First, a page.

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Trump whines about the ‘dark days’ of the recession in Fox News op-ed — but doesn’t mention recent acts of terrorism

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In a Fox News op-ed, President Donald Trump touted job growth and a fear of the “dark days” of the recession as reasons people should vote for GOP candidates — but failed to mention the multiple acts of far-right domestic terrorism that took place in the US in recent weeks.

“For many Americans, the Great Recession brought dark days we will never forget – and never want to repeat,” Trump began in the editorial published Monday afternoon on the network’s website.

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He went on to write that “thanks to Republican leadership,” Americans finally have “hope.”

Trump touted the 250,000 jobs added to the economy “in the last month alone.”

He did not mention that in October, a Floridian who is obsessed with him allegedly sent pipe bombs to multiple prominent Democrats and a man who raved online about the “migrant caravan” the president keeps bringing up shot and killed 11 people in a Pittsburgh synagogue.

“African-Americans, Hispanic-Americans, and Asian-Americans have the best job prospects in history,” the president wrote. “The employment outlook for women is the best in more than 65 years.”

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After criticizing Democrats and claiming they would “take a giant wrecking ball to your economy and your future” if they gain majorities in Congress, the president implored readers to vote for the GOP.

“With your vote, we will keep lifting millions of our citizens from welfare to work, dependence to independence, and poverty to prosperity,” Trump concluded. “And together, we will build a future of safety, security, prosperity, and freedom for all our citizens.”

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‘The president got his head handed to him’: CNN panel points out GOP is fleeing Trump after Syria vote

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A CNN panel discussion on Donald Trump's very bad Wednesday turned to a House vote that saw Republicans joining with Democrats en masse in condemning the president's actions in Syria, with the panelists agreeing it is bad sign for Trump's future.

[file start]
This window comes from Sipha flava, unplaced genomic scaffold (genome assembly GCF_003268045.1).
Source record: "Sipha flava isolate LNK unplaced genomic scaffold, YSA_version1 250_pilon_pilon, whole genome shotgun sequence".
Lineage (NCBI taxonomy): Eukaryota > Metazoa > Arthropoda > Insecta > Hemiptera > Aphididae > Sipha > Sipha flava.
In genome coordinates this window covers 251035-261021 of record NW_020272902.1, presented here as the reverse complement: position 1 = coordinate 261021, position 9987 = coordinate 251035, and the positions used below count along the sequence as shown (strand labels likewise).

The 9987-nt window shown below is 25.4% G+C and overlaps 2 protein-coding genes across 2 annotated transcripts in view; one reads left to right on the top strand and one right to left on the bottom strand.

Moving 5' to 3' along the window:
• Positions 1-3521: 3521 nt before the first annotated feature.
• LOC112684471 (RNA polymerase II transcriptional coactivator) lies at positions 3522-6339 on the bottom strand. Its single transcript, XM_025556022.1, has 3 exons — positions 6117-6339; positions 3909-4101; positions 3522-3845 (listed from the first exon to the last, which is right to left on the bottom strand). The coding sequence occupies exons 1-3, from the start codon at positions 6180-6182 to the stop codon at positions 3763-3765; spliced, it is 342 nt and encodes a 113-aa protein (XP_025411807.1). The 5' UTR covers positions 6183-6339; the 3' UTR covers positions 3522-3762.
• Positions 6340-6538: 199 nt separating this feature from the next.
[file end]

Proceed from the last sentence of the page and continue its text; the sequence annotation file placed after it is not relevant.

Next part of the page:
Speaking with hosts John Berman and Alisyn Camerota, CNN regulars Jeffrey Toobin and Dana Bash said Trump is facing big problems as impeachment looms.

According to Bash, a big part of Trump's bad day was word of his "meltdown" on House Speaker Nancy Pelosi (D-CA) spreading to congressional lawmakers on both sides of the aisle.

As she noted the now-famous picture of Pelosi confronting the president, Bash explained, "It's hard to see how that picture shows anything other than her literally and figuratively standing up to the president, particularly after what we now are told from people on both sides of the aisle who were in that room happened where the president was, again to use his words, 'rude to her'"

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‘Wonder who wrote this nice tweet’: Trump offers surprisingly ‘warm condolences’ to Cummings family

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President Donald Trump offered his "warmest condolences" to the family of Rep. Elijah Cummings, who died at 68 -- but many had doubts about who wrote that message.

The president had frequently attacked Cummings, who commanded respect and admiration from Democrats and Republicans alike, and social media users had been waiting to see Trump's reaction to the Maryland Democrat's passing.

Trump extended a message to the lawmaker's family and friends, and said that Cummings' voice would be nearly impossible to replace.

"My warmest condolences to the family and many friends of Congressman Elijah Cummings," Trump tweeted. "I got to see first hand the strength, passion and wisdom of this highly respected political leader. His work and voice on so many fronts will be very hard, if not impossible, to replace!"

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The Trump murder video is no joke: It’s an encouragement to ramp up the violence

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Donald Trump is not a “friendly fascist.” Unlike Ronald Reagan, the prototype for that concept, Trump does not pretend to be harmless. He does not offer up fake smiles and a cheerful nature, or display empathy and human concern for others, feigned or otherwise.

This article first appeared in Salon.

Donald Trump is direct, obvious and public in his threats against democracy, the Constitution and the rule of law. Trump and his movement are working to destroy America’s multiracial democracy through appeals to a mythic past that will “Make America Great Again.” In practice this means undoing all the social progress and democratic reforms of the last century or more and returning to a society where white people — rich white male Christians, in particular — are fully in control over all aspects of American society for all time.

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